If your users complain that mail attachments are corrupted, check your antivirus software's configuration first. Have you made any changes or updates to it lately? Antivirus software updates sometimes go out more than once a week. Check with your vendor to see if any problems exist with the latest updates and what to do about them.
You can also turn off your antivirus scanning to see if the corruption problems go away. However, keep in mind that by doing so you become vulnerable to incoming viruses. This potential problem is mitigated somewhat if you have multitiered virus protection. For example, you can scan attachments on the server while turning off SMTP scanning at the gateway.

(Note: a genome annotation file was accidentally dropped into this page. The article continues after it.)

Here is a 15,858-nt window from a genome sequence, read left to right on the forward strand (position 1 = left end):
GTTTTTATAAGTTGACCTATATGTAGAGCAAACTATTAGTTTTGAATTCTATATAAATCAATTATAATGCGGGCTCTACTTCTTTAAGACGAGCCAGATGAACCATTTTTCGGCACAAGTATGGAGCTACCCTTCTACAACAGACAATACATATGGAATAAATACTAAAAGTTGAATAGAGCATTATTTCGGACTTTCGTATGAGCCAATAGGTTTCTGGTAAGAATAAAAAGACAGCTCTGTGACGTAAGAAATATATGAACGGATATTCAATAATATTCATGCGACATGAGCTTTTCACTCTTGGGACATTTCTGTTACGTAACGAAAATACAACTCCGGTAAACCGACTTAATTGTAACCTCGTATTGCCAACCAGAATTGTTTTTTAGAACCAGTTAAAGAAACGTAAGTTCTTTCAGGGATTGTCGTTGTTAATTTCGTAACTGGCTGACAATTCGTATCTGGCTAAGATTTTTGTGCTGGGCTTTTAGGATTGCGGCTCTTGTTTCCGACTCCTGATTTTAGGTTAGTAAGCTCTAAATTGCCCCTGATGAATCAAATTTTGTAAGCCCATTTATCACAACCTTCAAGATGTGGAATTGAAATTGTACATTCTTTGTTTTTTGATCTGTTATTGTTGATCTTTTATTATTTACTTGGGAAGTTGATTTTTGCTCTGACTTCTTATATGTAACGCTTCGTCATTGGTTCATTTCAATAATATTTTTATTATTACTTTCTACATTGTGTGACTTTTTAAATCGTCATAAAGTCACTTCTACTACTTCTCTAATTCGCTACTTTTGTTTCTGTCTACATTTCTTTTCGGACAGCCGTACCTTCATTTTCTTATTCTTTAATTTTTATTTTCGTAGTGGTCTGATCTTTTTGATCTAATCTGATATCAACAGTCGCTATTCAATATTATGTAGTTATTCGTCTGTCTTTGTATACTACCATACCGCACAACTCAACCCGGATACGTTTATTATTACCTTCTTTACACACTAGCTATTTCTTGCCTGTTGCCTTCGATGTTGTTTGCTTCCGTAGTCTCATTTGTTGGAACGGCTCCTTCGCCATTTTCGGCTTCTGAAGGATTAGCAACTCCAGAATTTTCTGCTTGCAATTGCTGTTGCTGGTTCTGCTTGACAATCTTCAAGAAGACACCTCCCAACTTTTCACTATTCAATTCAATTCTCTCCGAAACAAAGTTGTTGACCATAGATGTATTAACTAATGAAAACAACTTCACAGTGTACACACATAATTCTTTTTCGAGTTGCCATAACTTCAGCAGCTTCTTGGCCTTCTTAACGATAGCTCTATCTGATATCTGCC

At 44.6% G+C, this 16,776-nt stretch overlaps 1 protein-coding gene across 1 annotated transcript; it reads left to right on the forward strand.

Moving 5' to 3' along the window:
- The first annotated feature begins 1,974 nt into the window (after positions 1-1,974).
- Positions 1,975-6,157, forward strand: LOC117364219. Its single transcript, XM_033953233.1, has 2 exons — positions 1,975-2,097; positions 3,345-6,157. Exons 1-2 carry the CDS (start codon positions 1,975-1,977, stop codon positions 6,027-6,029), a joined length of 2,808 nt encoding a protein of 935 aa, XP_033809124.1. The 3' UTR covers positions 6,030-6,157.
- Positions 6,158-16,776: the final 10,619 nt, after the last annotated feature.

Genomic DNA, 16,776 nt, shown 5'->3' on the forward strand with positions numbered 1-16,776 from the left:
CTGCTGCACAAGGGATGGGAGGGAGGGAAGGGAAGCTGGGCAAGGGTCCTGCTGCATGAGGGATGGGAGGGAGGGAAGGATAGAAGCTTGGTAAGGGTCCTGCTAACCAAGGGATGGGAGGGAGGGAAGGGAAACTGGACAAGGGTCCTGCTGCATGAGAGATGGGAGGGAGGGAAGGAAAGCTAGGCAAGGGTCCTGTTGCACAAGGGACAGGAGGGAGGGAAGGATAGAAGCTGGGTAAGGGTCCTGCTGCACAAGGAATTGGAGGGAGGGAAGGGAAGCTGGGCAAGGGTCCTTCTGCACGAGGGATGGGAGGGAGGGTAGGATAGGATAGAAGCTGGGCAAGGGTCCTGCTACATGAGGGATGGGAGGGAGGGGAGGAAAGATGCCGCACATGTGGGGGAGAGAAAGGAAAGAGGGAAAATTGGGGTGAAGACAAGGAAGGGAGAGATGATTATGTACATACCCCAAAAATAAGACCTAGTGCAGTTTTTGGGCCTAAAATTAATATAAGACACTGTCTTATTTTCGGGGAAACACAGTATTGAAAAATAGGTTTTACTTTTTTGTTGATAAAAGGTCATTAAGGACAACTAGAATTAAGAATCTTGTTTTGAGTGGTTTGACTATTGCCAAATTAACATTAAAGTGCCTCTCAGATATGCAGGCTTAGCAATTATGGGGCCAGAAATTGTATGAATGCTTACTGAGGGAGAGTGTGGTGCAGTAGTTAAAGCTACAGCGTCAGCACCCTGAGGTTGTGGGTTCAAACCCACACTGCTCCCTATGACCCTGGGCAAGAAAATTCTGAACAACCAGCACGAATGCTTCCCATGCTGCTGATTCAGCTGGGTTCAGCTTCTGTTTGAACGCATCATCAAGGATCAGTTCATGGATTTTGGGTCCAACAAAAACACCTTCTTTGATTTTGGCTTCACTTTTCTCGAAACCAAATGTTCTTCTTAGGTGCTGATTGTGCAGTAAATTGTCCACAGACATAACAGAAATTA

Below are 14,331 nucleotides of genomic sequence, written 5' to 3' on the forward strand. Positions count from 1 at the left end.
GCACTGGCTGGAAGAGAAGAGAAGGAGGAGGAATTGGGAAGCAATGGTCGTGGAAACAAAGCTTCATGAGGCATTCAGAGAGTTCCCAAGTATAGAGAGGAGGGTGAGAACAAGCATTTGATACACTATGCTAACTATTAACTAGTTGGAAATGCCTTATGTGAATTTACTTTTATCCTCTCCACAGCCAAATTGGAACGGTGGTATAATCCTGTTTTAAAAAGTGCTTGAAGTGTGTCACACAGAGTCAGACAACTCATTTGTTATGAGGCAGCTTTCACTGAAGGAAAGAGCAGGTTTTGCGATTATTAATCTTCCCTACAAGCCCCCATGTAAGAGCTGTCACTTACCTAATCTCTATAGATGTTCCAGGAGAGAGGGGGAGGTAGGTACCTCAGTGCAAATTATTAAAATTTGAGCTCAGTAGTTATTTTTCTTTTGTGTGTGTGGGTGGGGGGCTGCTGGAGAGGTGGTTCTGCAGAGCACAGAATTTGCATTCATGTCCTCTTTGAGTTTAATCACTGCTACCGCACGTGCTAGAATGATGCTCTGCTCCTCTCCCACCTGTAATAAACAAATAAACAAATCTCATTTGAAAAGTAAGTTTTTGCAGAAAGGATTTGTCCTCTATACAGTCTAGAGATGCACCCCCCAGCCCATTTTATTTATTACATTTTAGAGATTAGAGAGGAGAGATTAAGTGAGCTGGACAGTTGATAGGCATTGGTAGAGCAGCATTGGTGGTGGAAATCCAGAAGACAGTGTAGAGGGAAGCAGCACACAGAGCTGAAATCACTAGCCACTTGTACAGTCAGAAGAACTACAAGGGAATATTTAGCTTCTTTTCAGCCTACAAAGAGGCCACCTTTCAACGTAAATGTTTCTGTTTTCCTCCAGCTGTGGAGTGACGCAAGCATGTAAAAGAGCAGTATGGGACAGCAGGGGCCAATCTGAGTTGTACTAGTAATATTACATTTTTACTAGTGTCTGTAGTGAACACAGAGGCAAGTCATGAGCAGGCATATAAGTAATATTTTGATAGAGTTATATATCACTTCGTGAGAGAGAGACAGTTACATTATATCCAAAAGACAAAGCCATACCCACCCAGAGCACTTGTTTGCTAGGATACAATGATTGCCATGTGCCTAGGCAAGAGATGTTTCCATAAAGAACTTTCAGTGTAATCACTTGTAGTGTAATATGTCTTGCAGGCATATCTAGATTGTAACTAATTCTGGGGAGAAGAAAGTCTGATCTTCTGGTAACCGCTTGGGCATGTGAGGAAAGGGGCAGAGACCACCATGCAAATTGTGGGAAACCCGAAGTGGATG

Application-layer firewalls add security over and above packet filters and stateful inspection, but they can also potentially corrupt attachments. Again, find out if any changes have been made to the configuration or if any patches or upgrades were applied.
If you suspect your firewall is the corruption culprit, you might be able to temporarily circumvent the application-layer filtering by directing SMTP traffic directly to and from the Exchange server. Alternatively, if you're not the firewall person for your organization, contact the responsible department or vendor, and communicate your issues.
While your users may think the Exchange server corrupted their attachments, look at your third-party applications that deal with attachments. Most of the time, you'll find the culprit faster.